> Eastertide GCCD4033 [WH]: Classical CD Reviews- June2002 MusicWeb(UK)

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Eastertide – Music for lent, Passiontide and Easter
TRADITIONAL: Forty days and Forty Nights
Richard FARRANT: Call to Remembrance, O Lord
John Dykes BOWER: Praise to the Holiest in the Height
PURCELL: Hear my Prayer
PURCELL: Remember not, Lord, our Offences
John MUDD: Let thy Merciful ears
Maurice GREENE: Lord, let me know mine end
BYRD: Bow thine Ear, O Lord
IRELAND: My Song is Love Unknown
John GOSS: O Saviour of the World
GIBBONS: Drop, drop, slow tears
CASALS: O vos omnes
IRELAND: Ex ore innocentium
BAIRSTOW: Lamentation
TALLIS: Salvator mundi
LOTTI: Crucifixus
St. Mary’s, Warwick: Easter Bells

Barry ROSE: Easter Flourish
Trad. arr. WOOD: This joyful Eastertide
BYRD: Adora te
S S WESLEY: Blessed be the God and Father
Henry GAUNTLET: Ye Choirs of New Jerusalem
Tewkesbury Abbey School Choir/Andrew Sackett,
(with Collegiate Church of St. Mary, Warwick/Simon Lole; Wells Cathedral Choir/Malcolm Archer; Worcester Cathedral Choir/Donald Hunt; Westminster Abbey Choir/Martin Neary.
Date/location of recordings unspecified.
GRIFFIN GCCD 4033 [72.37]

This record brings together twenty-one short works relating to that period of forty days in the church’s year from the beginning of Lent to Easter Sunday. There is also one short burst of church bells. The programme has been well chosen, but as with the other Easter disc reviewed elsewhere, there is a certain lack of variety which has its origin in the subject matter, and not everyone will want to sit and listen right through. Most of the pieces are performed by the Tewkesbury Abbey Choir under their director, Andrew Sackett, but there are contributions from four other choirs, conductors and organists.

The one piece from Worcester, John Ireland’s beautiful hymn Love Unknown, is difficult to judge as it is given here in a full congregational-style rendering and rather heavy weather is made of it. I remember being struck by the gentle modulations and aspiring quality of this tune many years ago as a young bass on the back row of the school choir, and we certainly aimed for greater sensitivity then than it receives here.

Westminster Abbey Choir under Martin Neary also provide only one piece, S.S. Wesley’s big anthem Blessed be the God and Father, but a splendidly sonorous job they make of it.

The choir of Wells Cathedral has two items, the hymn Praise to the Holiest in the Height, and Gibbons’ Drop, drop, slow tears, both of which are given with enough refinement and pleasing sweetness of tone to make the listener regret that they are given so little to do.

Likewise the Choir of St. Mary’s Church, Warwick: the bells which summon in Easter morning are from Warwick, and it falls to them to deliver the organist Barry Rose’s half-minute Easter Flourish, a kind of choral and organ fanfare to celebrate the risen Christ. But with the opening hymn and a short piece of plainchant by Byrd, that is all we hear of them, which is frustratingly little since we would like to confirm the feeling that this is another accomplished choir we would like to hear more of.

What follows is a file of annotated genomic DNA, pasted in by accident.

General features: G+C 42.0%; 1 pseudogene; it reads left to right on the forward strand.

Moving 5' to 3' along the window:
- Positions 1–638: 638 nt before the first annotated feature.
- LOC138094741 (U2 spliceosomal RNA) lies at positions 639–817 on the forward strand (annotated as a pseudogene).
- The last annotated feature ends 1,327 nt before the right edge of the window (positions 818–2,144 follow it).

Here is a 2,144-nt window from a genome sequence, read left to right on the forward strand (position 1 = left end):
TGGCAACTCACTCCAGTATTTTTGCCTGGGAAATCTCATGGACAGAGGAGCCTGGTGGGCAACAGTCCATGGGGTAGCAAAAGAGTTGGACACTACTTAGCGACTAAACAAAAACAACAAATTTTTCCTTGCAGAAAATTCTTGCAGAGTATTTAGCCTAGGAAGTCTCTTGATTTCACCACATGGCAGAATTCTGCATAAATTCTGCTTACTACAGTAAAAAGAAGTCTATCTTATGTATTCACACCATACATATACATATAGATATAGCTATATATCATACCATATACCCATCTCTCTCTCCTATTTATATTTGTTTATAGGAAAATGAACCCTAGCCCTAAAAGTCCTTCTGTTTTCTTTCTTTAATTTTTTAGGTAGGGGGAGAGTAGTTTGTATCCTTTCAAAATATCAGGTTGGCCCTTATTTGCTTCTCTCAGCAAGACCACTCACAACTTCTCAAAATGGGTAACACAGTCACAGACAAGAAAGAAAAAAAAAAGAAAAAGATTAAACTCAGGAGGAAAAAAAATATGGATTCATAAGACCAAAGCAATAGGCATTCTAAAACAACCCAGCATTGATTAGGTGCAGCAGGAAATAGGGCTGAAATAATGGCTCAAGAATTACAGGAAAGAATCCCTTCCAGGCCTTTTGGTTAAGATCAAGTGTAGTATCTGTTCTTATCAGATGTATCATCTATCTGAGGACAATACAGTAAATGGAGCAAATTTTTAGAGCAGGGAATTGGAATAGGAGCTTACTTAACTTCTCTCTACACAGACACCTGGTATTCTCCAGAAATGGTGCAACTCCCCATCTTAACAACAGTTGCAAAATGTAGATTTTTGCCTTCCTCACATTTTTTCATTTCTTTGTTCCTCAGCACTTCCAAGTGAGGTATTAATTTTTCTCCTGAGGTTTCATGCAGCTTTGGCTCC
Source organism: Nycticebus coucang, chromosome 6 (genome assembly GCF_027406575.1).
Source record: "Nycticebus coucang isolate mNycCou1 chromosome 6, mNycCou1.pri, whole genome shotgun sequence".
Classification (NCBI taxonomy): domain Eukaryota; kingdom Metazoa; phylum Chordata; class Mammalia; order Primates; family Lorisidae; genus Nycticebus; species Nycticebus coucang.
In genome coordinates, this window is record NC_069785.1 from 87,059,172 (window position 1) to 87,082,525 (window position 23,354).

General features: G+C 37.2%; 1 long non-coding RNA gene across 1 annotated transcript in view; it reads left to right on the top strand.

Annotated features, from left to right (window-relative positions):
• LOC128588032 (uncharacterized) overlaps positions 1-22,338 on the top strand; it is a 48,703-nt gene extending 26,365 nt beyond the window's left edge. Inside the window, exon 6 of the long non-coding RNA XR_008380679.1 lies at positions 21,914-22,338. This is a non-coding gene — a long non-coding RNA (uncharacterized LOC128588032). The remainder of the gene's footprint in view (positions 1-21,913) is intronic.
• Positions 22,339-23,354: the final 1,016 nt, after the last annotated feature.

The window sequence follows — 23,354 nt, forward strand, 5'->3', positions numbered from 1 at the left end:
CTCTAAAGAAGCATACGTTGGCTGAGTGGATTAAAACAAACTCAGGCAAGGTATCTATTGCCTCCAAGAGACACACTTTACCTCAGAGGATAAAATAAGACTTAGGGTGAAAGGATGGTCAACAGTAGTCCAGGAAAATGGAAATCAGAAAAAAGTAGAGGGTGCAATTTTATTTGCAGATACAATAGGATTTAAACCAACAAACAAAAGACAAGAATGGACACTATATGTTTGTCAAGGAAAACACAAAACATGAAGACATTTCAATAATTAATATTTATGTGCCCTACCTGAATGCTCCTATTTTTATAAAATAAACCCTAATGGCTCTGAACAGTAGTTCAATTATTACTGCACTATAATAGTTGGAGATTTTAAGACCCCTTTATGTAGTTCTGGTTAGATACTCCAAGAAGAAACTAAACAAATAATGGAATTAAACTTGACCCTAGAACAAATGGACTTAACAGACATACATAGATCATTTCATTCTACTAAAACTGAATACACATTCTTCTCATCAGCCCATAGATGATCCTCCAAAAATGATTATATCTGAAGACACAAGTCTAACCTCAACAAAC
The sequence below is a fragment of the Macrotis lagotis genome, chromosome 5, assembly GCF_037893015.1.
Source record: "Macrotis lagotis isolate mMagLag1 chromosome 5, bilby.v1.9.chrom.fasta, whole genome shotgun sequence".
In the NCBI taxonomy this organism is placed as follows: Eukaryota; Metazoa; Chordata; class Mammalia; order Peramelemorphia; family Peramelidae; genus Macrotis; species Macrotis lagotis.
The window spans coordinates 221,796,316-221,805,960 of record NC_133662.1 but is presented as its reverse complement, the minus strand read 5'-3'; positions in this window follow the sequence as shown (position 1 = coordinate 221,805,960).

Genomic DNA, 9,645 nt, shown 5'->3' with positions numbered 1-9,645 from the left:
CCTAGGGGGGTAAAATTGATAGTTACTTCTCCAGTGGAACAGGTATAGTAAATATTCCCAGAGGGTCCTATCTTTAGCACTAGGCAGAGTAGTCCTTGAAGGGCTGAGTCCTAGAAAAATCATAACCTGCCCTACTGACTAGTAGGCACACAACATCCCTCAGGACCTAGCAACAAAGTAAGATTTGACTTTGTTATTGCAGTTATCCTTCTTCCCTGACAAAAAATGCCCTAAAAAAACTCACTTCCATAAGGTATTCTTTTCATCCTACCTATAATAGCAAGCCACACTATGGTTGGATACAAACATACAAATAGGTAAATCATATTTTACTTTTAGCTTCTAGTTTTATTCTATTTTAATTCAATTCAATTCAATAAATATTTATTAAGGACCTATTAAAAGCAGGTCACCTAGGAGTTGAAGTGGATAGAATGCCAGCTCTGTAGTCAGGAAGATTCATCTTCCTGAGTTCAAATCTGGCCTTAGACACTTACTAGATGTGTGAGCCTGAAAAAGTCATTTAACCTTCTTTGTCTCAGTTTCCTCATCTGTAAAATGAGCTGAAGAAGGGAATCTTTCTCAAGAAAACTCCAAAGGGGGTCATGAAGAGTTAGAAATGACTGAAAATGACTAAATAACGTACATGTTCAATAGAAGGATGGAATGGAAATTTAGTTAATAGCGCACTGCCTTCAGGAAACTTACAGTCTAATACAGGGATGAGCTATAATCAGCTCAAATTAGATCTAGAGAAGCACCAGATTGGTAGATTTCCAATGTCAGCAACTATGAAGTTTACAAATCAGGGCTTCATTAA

The majority of the programme is given by the Tewkesbury group, and their singing provides much pleasure. Certain of the pieces are quite demanding technically, and they give a good account of themselves in this respect. This is not, however, a disc which is meant to be listened to in a critical way, and little is gained by comparing this or that version of any particular piece. Better to listen to five or six at a time and submit to the atmosphere and momentum created.

The disc is arranged, as it were, chronologically, with music relating to Lent at the beginning and the more joyous pieces celebrating the Resurrection at the end. The inclusion of the two anthems by Purcell is therefore easier to explain in this context, placed as they are near the beginning of the recital: two passionate entreaties to God, on the one hand, that he might hear our prayer, and on the other, asking forgiveness for our sins. Both are well sung. In the same spirit is John Mudd’s Let thy merciful ears, a beautiful, austere prayer and not to be missed. Lotti’s Crucifixus is staple fare, of course, but no less welcome for that, a marvellous piece. John Ireland’s Ex Ore Innocentium and Casals’ O Vos Omnes are commonly encountered in this company. The recital ends in a spirit of wholehearted rejoicing with the bells and the flourish already mentioned, as well as Charles Wood’s beautiful arrangement of This Joyful Eastertide making us smile in the same way that his arrangements of Christmas music do. On the other hand, Bairstow’s Lamentation is a long Anglican chant which blossoms a couple of times into a "Jerusalem" chorus but which, for this listener at least, more than outstays its welcome.

To summarise then, one or two items of dubious musical interest, several lovely things and a handful of minor masterpieces, generally well sung, often better than that, and well worth buying if this kind of anthology appeals to you.

William Hedley

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